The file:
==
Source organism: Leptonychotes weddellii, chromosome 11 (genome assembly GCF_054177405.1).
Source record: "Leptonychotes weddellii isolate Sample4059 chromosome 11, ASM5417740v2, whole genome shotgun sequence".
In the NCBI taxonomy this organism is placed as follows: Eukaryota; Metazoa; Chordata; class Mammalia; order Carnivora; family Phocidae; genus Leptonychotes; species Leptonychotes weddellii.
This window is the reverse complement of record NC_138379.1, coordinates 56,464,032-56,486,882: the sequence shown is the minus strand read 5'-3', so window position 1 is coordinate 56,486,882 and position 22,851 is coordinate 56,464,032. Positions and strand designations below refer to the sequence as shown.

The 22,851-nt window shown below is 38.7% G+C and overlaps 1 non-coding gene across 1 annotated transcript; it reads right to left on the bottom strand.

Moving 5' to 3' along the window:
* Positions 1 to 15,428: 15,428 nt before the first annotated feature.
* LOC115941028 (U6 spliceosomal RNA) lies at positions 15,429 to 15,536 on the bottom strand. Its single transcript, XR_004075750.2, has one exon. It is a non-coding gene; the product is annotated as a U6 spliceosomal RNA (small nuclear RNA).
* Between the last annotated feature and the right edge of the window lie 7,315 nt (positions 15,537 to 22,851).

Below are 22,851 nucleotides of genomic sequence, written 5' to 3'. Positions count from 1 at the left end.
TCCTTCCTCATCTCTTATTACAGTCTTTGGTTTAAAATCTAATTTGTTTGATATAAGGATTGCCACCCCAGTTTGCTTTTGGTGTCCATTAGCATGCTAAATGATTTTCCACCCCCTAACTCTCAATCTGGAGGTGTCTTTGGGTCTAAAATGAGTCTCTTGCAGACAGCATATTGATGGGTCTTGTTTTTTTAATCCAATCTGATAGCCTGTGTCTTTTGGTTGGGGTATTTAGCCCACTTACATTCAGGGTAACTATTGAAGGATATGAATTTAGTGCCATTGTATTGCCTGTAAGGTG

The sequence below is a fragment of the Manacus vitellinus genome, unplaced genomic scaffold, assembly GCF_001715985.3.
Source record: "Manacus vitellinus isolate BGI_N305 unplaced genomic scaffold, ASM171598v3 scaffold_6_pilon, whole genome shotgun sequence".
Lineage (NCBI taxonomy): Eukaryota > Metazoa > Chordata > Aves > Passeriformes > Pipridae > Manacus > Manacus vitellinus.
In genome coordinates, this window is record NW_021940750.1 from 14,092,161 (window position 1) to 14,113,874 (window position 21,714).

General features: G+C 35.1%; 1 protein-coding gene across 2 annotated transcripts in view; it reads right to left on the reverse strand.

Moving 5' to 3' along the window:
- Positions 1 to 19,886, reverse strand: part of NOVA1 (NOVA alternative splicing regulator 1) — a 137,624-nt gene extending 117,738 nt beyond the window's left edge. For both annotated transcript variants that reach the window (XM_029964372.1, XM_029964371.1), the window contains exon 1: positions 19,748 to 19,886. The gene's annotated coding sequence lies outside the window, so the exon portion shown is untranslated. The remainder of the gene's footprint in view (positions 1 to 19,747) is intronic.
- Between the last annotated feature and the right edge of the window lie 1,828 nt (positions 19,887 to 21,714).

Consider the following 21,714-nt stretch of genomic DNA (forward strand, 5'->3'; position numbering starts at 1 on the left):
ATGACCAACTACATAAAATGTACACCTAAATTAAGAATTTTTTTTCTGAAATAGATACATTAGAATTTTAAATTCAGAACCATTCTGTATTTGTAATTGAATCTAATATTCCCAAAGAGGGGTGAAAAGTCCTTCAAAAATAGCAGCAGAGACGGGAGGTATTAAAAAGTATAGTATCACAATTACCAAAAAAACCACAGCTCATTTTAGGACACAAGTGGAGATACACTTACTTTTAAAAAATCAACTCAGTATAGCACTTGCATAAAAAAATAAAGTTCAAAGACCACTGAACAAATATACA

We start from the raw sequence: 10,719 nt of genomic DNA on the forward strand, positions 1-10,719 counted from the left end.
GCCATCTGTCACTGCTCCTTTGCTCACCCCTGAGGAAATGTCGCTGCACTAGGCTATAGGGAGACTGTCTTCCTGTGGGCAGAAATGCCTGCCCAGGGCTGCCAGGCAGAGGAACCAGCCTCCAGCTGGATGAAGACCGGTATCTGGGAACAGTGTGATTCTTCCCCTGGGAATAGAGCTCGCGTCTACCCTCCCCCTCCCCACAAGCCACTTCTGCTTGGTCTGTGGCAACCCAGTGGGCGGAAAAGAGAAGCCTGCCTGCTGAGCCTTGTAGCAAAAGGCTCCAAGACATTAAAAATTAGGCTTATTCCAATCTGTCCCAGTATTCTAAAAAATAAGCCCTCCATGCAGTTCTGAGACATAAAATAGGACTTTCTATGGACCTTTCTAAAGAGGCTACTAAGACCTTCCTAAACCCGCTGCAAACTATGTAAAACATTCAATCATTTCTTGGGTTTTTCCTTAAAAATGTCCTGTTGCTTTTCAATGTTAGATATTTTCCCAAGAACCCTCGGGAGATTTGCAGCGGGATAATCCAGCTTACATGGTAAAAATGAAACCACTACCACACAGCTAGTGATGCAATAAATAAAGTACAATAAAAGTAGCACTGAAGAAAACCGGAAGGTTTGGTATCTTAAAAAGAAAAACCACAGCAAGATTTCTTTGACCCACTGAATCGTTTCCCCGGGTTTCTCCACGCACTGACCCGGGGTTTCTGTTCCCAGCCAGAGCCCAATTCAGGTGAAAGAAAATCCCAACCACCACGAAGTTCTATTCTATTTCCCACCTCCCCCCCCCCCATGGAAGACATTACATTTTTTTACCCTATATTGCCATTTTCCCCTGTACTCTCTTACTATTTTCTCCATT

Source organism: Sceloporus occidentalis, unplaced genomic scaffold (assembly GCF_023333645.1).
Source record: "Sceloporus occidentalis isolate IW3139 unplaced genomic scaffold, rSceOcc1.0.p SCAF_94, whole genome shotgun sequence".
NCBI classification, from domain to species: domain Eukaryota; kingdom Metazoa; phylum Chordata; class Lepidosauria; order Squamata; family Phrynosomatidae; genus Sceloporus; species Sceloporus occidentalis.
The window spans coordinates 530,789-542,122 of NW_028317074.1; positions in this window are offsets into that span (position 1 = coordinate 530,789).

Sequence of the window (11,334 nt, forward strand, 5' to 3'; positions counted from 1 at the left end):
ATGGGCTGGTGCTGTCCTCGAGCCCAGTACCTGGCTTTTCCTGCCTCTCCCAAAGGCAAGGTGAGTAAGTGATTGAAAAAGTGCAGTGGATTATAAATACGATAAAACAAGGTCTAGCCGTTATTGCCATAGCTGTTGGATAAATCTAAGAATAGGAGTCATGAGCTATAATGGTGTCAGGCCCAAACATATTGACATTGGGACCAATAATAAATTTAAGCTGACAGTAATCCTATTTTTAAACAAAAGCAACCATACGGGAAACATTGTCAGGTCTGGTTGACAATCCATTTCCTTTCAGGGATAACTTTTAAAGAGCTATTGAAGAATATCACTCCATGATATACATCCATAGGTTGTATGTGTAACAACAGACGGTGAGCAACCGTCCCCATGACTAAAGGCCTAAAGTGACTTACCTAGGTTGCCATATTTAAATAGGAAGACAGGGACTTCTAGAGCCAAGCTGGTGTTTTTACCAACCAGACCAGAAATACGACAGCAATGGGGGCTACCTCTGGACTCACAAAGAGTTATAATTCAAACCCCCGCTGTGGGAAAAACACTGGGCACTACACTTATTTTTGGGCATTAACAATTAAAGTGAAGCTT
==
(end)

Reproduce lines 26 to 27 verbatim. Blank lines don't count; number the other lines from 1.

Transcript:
NCBI classification, from domain to species: domain Eukaryota; kingdom Metazoa; phylum Chordata; class Lepidosauria; order Squamata; family Phrynosomatidae; genus Sceloporus; species Sceloporus occidentalis.
The window spans coordinates 530,789-542,122 of NW_028317074.1; positions in this window are offsets into that span (position 1 = coordinate 530,789).